Can You Whiten Teeth While Pregnant?

There's a never ending debate on whether teeth whitening is safe for pregnant women. The topic still calls for more studies and evidence on the safety of teeth-whitening agents commonly used to restore teeth's color in pregnant women.

Additionally, there is no hard scientific evidence showing that everyday teeth-whitening products pose harm to women or their unborn babies. However, according to NatruSmile, it is best not to whiten teeth while pregnant. The fact that women are keener on developing gum and teeth sensitivity while pregnant makes it much more logical to avoid in-practice or at-home teeth-whitening sessions.

Is It Safe for the Baby?

Science is yet to release hard evidence on the fetal impacts of teeth-whitening agents, but it's safe to say that since we're talking about heavy chemicals, it is best not to risk it. If you're determined to whiten your teeth while expecting, the best way to do it is by turning to safe, natural options. Expecting mothers can try some natural remedies for teeth-whitening, such as brushing their teeth with baking soda or a mixture of strawberries and baking soda.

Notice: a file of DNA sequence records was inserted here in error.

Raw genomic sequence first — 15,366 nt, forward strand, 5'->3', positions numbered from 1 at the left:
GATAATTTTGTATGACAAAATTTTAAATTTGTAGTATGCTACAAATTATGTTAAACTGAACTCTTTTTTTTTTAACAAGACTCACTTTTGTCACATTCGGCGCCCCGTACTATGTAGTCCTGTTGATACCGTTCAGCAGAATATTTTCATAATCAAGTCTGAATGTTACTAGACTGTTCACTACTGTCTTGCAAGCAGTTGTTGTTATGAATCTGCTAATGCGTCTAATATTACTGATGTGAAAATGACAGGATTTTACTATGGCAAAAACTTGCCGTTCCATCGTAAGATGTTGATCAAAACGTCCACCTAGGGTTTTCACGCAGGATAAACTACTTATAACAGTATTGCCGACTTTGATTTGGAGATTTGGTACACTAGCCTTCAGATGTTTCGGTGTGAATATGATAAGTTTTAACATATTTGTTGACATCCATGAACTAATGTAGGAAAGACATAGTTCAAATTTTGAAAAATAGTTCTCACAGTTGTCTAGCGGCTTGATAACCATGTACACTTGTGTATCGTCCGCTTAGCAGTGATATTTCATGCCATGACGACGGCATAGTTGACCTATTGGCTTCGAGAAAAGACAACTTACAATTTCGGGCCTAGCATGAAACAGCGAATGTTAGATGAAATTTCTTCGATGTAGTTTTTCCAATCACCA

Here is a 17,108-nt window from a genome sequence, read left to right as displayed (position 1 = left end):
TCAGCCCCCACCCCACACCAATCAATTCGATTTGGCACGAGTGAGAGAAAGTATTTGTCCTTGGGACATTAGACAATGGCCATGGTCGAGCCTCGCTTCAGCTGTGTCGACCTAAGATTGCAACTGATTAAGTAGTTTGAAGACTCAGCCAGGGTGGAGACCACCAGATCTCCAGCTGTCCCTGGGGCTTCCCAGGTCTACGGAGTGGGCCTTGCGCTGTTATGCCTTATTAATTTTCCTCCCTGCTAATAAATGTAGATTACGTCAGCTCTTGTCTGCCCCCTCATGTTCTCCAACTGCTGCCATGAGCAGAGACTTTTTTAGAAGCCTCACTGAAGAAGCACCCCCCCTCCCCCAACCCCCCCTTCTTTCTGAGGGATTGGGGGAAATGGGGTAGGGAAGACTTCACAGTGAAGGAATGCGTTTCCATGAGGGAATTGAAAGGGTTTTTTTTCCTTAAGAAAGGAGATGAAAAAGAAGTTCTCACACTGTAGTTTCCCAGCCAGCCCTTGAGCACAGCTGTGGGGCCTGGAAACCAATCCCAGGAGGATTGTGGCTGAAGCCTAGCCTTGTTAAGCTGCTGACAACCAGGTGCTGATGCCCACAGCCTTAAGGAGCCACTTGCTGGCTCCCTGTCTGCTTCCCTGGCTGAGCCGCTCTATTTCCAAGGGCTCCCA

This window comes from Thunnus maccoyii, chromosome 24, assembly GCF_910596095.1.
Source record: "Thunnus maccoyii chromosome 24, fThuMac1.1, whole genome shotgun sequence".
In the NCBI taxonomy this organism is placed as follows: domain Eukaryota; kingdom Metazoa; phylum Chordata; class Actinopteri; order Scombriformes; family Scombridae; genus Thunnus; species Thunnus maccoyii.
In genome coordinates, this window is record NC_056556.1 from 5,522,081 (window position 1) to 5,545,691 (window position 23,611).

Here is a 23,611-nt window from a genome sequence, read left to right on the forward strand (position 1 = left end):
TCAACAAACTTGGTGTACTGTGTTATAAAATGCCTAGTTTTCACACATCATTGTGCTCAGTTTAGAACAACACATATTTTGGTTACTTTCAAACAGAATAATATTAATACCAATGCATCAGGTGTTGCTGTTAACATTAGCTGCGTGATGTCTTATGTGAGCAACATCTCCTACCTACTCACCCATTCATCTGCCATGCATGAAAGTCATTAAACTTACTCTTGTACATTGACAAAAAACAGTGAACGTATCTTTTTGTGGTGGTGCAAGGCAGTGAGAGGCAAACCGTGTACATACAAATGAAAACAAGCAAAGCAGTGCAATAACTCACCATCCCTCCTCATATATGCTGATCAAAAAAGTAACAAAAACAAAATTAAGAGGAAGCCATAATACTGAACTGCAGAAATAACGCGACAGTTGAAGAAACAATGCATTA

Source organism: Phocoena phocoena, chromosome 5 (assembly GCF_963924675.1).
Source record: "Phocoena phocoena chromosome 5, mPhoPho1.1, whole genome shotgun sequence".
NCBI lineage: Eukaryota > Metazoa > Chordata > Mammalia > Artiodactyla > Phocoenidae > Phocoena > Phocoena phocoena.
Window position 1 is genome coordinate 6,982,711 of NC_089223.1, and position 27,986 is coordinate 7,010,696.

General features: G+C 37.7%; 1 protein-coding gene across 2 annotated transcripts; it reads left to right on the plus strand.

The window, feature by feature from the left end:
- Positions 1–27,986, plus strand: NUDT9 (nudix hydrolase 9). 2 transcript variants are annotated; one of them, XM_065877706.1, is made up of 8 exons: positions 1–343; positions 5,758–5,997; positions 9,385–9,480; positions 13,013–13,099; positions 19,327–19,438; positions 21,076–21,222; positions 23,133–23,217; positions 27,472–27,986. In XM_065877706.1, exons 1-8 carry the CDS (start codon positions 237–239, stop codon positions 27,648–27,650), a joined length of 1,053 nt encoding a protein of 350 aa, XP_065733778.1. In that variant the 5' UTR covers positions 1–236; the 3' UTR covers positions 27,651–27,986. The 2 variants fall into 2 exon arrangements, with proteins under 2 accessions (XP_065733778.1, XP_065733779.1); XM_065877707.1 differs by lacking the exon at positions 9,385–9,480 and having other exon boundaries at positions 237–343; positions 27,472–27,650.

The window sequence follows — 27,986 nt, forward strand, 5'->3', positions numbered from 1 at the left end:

Risks of Whitening Your Teeth While Pregnant

Sadly for women, pregnancy and oral health are not a match made in heaven. As we mentioned, women undergo several body changes while pregnant, including teeth issues like cavities, swollen gums, and damage to the tooth enamel.

While pregnant, women can suffer more dental damage if they whiten their teeth. For instance, everyday teeth-whitening products can cause bad breath and a dry mouth due to the bleaching agents stripping away the natural protective saliva layers in the mouth. By doing this, the mouth is left prone to bacteria formation, and we aren't exaggerating when we say that a mouth full of it is the last thing pregnant women want for themselves (and their babies).

Overly Sensitive Gums and Teeth